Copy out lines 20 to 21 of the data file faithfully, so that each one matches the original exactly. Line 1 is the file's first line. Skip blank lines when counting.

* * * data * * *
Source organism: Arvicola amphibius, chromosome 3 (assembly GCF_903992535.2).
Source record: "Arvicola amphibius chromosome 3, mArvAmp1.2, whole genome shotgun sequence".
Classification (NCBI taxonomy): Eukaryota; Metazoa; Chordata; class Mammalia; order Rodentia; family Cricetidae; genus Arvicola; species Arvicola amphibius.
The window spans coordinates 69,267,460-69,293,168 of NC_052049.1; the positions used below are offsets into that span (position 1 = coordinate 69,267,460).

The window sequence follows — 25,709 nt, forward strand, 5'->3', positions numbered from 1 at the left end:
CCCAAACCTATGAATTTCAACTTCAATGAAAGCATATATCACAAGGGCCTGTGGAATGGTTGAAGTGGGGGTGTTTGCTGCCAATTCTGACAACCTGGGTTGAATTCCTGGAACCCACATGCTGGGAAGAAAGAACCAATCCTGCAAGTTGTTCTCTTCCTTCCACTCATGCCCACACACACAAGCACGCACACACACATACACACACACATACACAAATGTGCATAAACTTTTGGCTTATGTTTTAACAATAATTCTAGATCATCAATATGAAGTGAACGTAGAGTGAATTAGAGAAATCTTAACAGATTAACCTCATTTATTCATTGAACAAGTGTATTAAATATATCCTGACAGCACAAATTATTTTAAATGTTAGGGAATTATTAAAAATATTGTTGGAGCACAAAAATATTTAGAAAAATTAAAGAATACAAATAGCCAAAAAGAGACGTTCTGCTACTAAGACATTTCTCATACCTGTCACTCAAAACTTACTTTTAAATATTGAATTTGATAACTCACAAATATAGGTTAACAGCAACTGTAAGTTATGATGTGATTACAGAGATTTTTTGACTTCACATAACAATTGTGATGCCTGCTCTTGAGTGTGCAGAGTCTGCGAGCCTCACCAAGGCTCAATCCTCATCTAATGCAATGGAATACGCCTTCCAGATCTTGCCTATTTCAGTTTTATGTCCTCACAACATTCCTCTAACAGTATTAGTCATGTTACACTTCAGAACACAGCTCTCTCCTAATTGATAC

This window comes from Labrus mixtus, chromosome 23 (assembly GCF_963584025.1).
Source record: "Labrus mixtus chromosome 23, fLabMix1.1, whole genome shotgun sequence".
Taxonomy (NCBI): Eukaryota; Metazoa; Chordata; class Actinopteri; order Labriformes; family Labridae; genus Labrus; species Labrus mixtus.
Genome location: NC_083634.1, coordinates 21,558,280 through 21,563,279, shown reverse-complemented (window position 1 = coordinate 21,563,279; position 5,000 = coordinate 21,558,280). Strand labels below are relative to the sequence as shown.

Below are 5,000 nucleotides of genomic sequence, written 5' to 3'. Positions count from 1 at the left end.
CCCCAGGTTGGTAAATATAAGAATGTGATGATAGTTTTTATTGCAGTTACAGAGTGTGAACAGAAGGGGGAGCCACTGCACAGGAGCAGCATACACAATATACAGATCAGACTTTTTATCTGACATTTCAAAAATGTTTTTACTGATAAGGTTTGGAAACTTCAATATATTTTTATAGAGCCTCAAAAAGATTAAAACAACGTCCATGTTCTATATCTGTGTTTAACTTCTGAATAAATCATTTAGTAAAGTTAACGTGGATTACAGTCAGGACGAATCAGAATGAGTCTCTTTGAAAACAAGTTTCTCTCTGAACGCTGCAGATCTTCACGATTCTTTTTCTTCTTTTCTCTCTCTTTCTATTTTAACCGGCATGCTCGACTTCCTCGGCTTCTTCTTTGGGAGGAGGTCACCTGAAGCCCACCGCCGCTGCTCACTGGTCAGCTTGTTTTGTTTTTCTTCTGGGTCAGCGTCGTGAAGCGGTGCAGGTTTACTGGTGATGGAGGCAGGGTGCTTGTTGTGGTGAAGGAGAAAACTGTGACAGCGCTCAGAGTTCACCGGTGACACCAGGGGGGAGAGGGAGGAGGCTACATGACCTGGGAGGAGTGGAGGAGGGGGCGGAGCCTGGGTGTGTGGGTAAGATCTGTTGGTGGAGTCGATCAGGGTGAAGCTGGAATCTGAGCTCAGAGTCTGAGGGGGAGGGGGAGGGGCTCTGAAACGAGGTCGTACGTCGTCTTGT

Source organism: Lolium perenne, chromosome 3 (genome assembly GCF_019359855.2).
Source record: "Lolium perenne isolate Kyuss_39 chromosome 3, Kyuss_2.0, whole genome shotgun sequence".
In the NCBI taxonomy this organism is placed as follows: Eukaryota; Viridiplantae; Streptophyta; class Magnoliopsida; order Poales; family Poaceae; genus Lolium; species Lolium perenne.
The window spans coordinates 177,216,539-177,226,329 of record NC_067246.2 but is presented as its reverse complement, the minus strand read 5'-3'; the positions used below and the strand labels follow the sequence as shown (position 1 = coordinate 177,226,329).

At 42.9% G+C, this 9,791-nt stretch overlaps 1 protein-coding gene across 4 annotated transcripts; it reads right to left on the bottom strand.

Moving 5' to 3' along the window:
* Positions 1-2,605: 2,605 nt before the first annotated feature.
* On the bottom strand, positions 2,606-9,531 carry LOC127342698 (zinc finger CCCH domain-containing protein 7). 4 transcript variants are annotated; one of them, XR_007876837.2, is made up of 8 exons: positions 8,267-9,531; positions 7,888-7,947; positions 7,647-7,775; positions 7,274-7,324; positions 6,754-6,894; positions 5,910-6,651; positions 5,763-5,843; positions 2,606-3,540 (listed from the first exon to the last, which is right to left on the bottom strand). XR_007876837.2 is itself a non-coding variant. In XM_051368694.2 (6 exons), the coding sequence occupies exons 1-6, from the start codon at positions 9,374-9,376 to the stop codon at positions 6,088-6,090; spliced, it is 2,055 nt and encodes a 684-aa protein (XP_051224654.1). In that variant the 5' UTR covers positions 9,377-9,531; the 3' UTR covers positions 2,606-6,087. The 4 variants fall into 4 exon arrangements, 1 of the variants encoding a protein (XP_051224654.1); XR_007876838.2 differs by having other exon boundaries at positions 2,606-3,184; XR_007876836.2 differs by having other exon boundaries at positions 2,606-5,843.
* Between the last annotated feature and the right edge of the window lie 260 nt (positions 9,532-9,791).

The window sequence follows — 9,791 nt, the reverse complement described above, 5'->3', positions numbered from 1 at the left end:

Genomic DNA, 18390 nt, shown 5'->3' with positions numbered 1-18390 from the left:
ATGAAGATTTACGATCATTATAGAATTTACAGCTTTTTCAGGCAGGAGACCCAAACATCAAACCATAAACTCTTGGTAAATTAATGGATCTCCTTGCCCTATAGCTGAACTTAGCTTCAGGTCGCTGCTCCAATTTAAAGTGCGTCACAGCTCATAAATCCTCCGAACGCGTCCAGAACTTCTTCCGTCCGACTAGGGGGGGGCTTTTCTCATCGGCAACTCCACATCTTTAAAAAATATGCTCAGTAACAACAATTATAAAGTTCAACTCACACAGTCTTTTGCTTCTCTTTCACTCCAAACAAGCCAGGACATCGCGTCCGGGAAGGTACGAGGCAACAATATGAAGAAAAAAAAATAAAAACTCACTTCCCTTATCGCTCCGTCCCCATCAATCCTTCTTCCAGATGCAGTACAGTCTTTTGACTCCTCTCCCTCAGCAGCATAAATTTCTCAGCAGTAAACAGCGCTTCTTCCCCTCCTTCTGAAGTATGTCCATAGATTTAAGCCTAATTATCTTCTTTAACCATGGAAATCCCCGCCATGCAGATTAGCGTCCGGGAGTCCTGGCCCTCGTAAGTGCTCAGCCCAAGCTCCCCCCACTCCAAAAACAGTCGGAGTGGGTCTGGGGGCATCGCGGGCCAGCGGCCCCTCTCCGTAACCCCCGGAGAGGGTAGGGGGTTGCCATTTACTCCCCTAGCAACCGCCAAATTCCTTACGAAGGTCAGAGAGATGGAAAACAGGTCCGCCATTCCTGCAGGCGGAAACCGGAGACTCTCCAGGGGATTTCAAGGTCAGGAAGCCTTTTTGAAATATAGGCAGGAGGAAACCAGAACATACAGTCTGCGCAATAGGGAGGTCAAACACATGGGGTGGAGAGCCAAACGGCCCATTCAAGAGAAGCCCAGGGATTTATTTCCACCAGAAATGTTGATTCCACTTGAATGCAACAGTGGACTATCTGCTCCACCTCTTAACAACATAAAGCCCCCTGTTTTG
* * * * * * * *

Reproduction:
* On the bottom strand, positions 2,606-9,531 carry LOC127342698 (zinc finger CCCH domain-containing protein 7). 4 transcript variants are annotated; one of them, XR_007876837.2, is made up of 8 exons: positions 8,267-9,531; positions 7,888-7,947; positions 7,647-7,775; positions 7,274-7,324; positions 6,754-6,894; positions 5,910-6,651; positions 5,763-5,843; positions 2,606-3,540 (listed from the first exon to the last, which is right to left on the bottom strand). XR_007876837.2 is itself a non-coding variant. In XM_051368694.2 (6 exons), the coding sequence occupies exons 1-6, from the start codon at positions 9,374-9,376 to the stop codon at positions 6,088-6,090; spliced, it is 2,055 nt and encodes a 684-aa protein (XP_051224654.1). In that variant the 5' UTR covers positions 9,377-9,531; the 3' UTR covers positions 2,606-6,087. The 4 variants fall into 4 exon arrangements, 1 of the variants encoding a protein (XP_051224654.1); XR_007876838.2 differs by having other exon boundaries at positions 2,606-3,184; XR_007876836.2 differs by having other exon boundaries at positions 2,606-5,843.
* Between the last annotated feature and the right edge of the window lie 260 nt (positions 9,532-9,791).